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Farrell v. Schwartz

United States District Court, D. Colorado

March 23, 2016

TERRANCE M. FARRELL III, Plaintiff,
v.
CELIA SCHWARTZ, Defendant.

ORDER ON OBJECTIONS TO MAGISTRATE JUDGE’S RECOMMENDATION

Marcia S. Krieger United States District Court

THIS MATTER comes before the Court on the Magistrate Judge’s Recommendation (#64) that Defendant’s Motion to Dismiss (#29) be granted and that all claims dismissed. The Plaintiff filed Objections (#66) and the Defendants responded to those Objections (#68).

I. Background

Pro se Plaintiff, Terrance M. Farrell III, was an inmate at the Buena Vista Correctional Facility (BVCF) during the time pertinent to this action. He asserts one claim for First Amendment retaliation against Defendant Celia Schwartz, a law librarian at the BVCF.[1]

The relevant facts or factual allegations are as follows.[2] The CDOC employs an administrative grievance process that all inmates claiming constitutional violations against correctional officers or the CDOC must follow before filing a lawsuit. The CDOC grievance process is set forth in Administrative Regulation No. 850-04 (“AR-850”). An inmate is first given the opportunity to informally resolve a complaint. If the inmate is not satisfied with the informal resolution, he or she must proceed to the three-step Formal Grievance and Response Procedure. See AR 850-04, Section IV. C. 2. The formal process involves a Step 1 grievance, an appeal at Step 2, and eventually, a final appeal at Step 3. See AR 850-04, Section IV. C. 2.

On August 12, 2014, Mr. Farrell used a law library computer to create a document that he considered to be an “administrative communication . . . related to a legal matter.” Complaint (#10), 21, ¶ 4. Ms. Schwartz deleted the file because she did not consider it a legal document. Mr. Farrell made two requests for informal resolution regarding this incident and other concerns related to Ms. Schwartz’s actions. On September 9, Mr. Farrell submitted an informal resolution form in which he complained that Ms. Schwartz neglected to schedule, or lost, his requests for time in the law library. On September 20, he submitted a second request for an informal resolution, complaining that Ms. Schwartz copied and deleted his legal documents. The Complaint does not state the outcome of these requests.[3]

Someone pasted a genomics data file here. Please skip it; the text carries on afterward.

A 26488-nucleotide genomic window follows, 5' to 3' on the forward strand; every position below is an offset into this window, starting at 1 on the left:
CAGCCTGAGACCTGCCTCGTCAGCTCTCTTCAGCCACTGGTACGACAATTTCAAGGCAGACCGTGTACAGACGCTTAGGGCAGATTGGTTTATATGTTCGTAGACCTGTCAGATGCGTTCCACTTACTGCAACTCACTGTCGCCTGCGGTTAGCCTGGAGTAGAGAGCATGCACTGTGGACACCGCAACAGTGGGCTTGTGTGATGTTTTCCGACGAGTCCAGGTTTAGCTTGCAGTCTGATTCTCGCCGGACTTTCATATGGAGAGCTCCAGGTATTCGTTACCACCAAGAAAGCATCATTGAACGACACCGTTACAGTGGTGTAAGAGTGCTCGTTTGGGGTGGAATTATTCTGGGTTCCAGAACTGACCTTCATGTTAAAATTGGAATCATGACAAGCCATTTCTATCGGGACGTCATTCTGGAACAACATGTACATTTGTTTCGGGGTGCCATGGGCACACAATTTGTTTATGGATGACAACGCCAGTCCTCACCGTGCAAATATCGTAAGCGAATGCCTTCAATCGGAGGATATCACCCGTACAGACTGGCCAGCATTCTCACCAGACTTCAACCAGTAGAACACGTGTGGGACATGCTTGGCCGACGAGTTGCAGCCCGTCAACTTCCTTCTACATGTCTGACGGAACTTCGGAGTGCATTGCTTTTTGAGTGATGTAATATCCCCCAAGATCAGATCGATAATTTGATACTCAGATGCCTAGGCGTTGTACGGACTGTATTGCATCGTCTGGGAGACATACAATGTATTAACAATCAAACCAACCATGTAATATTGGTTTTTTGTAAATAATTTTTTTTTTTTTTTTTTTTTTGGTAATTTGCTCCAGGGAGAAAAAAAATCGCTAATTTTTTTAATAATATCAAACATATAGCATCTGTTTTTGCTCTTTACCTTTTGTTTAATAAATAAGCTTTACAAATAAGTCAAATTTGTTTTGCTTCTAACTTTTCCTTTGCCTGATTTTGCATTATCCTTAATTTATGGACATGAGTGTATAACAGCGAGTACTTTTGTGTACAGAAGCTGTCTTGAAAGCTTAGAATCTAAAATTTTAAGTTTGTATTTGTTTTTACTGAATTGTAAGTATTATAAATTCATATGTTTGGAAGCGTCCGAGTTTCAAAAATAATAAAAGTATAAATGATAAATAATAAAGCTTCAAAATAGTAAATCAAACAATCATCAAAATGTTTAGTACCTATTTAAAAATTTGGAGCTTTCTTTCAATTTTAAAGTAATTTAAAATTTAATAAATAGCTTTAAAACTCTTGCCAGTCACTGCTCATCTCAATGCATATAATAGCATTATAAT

On September 30, 2014, Ms. Schwartz filed a disciplinary report, in which she claimed that Mr. Farrell threatened her. This report was dismissed by the disciplinary committee. On October 19, 2014, Mr. Farrell filed a Step 1 grievance alleging that after he used the administrative remedy system, Ms. Schwartz filed a “frivolous COPD report for ‘threats, ’” in unlawful retaliation for his exercise of his First Amendment rights. See #47-1, page 5. Mr. Farrell initiated this lawsuit five days later, on October 24, 2014. There is no evidence that he sought informal resolution or that he completed Steps 2 and 3 of the grievance process.

Ms. Schwartz moved to dismiss Mr. Farrell’s remaining claim pursuant to Fed.R.Civ.P. 12(b)(1) and (6), and Mr. Farrell responded (#39). On referral from this Court, the Magistrate Judge recommended that the Motion to Dismiss be granted, and Mr. Farrell objects.

II. Standard of Review

The Court reviews objected-to portions of a Magistrate Judge’s recommendation de novo. See Fed. R. Civ. P. 72(b)(3); United States v. One Parcel of Real Property, 73 F.3d 1057, 1060 (10th Cir. 1996). Because Mr. Farrell appears pro se, the Court reviews his pleadings (including his Complaint and objections) liberally, and holds them to a less stringent standard than those drafted by attorneys. Haines v. Kerner, 404 U.S. 519, 520 (1972); Trackwell v. United States Government, 472 F.3d 1242, 1243 (10th Cir. 2007).

III. Discussion

Ms. Schwartz’s Motion to Dismiss (#29) requests that Mr. Farrell’s claim against Ms. Schwartz be dismissed under Fed.R.Civ.P. 12(b)(1) because Mr. Farrell failed to exhaust his administrative remedies before bringing this suit. The Magistrate Judge agreed, finding that although Mr. Farrell initiated the administrative grievance process, he did not complete it before filing this lawsuit. This Court agrees.

The Prison Litigation Reform Act, 42 U.S.C. § 1997e (the PLRA) requires inmates to exhaust all available administrative remedies before filing a civil lawsuit. See 42 U.S.C. § 1997e(a). This requirement is mandatory; the Court lacks jurisdiction over claims that have not been exhausted. See Jones v. Bock, 549 U.S. 199, 219-20 (2007); Woodford v. Ngo, 548 U.S. 81, 85 (2006); Jernigan v. Stuchell, 304 F.3d 1030, 1032 (10th Cir. 2002). In determining jurisdiction under Rule 12(b)(1), the Court may consider documents outside the complaint; wide discretion is afforded to the court to examine affidavits and other evidence to resolve a jurisdictional dispute. Wheeler v. Hurdman, 825 F.2d 257, 259 at n. 5 (10th Cir. 1987).

To exhaust administrative remedies, an inmate-plaintiff must comply with the full administrative process. Thomas v. Parker, 609 F.3d 1114, 1118 (10th Cir. 2010). Before bringing a claim in district court, an inmate must not only commence the CDOC grievance process, but must also complete it. Id.; Fields v. Okla. State Penitentiary, 511 F.3d 1109, 1112 (10th Cir. 2007). To complete the CDOC process, as ...


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